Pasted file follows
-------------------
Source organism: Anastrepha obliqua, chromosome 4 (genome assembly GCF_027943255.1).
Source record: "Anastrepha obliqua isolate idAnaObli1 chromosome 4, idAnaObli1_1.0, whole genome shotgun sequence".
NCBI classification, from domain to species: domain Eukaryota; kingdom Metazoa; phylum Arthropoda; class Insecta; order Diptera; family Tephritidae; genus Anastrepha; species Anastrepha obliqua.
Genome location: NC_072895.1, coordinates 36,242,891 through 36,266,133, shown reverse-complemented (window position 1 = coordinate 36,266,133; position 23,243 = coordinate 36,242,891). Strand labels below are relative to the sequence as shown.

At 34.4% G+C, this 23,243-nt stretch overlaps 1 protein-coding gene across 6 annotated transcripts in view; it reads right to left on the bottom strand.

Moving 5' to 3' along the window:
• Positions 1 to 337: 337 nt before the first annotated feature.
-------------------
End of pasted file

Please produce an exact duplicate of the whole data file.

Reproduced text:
Source organism: Anastrepha obliqua, chromosome 4 (genome assembly GCF_027943255.1).
Source record: "Anastrepha obliqua isolate idAnaObli1 chromosome 4, idAnaObli1_1.0, whole genome shotgun sequence".
NCBI classification, from domain to species: domain Eukaryota; kingdom Metazoa; phylum Arthropoda; class Insecta; order Diptera; family Tephritidae; genus Anastrepha; species Anastrepha obliqua.
Genome location: NC_072895.1, coordinates 36,242,891 through 36,266,133, shown reverse-complemented (window position 1 = coordinate 36,266,133; position 23,243 = coordinate 36,242,891). Strand labels below are relative to the sequence as shown.

At 34.4% G+C, this 23,243-nt stretch overlaps 1 protein-coding gene across 6 annotated transcripts in view; it reads right to left on the bottom strand.

Moving 5' to 3' along the window:
• Positions 1 to 337: 337 nt before the first annotated feature.